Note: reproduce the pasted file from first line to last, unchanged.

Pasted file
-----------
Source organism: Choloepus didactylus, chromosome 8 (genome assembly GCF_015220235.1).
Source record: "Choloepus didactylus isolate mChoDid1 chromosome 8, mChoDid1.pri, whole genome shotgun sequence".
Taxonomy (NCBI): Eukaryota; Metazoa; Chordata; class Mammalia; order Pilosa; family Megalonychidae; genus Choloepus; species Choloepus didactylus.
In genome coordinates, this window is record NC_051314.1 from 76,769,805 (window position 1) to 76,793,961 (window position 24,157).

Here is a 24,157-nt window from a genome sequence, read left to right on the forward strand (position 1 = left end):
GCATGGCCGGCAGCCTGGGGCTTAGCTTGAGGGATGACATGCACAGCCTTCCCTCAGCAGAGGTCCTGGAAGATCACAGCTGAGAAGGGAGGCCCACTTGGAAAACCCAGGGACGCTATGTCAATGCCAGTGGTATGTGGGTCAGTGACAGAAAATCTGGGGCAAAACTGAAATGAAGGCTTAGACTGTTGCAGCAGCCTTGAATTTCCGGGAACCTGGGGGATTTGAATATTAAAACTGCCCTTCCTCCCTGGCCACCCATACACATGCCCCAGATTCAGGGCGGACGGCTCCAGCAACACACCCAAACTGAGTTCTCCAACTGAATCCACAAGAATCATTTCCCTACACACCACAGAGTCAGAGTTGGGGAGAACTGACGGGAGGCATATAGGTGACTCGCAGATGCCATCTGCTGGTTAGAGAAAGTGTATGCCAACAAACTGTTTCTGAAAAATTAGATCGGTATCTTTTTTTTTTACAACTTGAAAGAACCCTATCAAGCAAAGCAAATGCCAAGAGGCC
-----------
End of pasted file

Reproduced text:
Source organism: Choloepus didactylus, chromosome 8 (genome assembly GCF_015220235.1).
Source record: "Choloepus didactylus isolate mChoDid1 chromosome 8, mChoDid1.pri, whole genome shotgun sequence".
Taxonomy (NCBI): Eukaryota; Metazoa; Chordata; class Mammalia; order Pilosa; family Megalonychidae; genus Choloepus; species Choloepus didactylus.
In genome coordinates, this window is record NC_051314.1 from 76,769,805 (window position 1) to 76,793,961 (window position 24,157).

Here is a 24,157-nt window from a genome sequence, read left to right on the forward strand (position 1 = left end):
GCATGGCCGGCAGCCTGGGGCTTAGCTTGAGGGATGACATGCACAGCCTTCCCTCAGCAGAGGTCCTGGAAGATCACAGCTGAGAAGGGAGGCCCACTTGGAAAACCCAGGGACGCTATGTCAATGCCAGTGGTATGTGGGTCAGTGACAGAAAATCTGGGGCAAAACTGAAATGAAGGCTTAGACTGTTGCAGCAGCCTTGAATTTCCGGGAACCTGGGGGATTTGAATATTAAAACTGCCCTTCCTCCCTGGCCACCCATACACATGCCCCAGATTCAGGGCGGACGGCTCCAGCAACACACCCAAACTGAGTTCTCCAACTGAATCCACAAGAATCATTTCCCTACACACCACAGAGTCAGAGTTGGGGAGAACTGACGGGAGGCATATAGGTGACTCGCAGATGCCATCTGCTGGTTAGAGAAAGTGTATGCCAACAAACTGTTTCTGAAAAATTAGATCGGTATCTTTTTTTTTTACAACTTGAAAGAACCCTATCAAGCAAAGCAAATGCCAAGAGGCC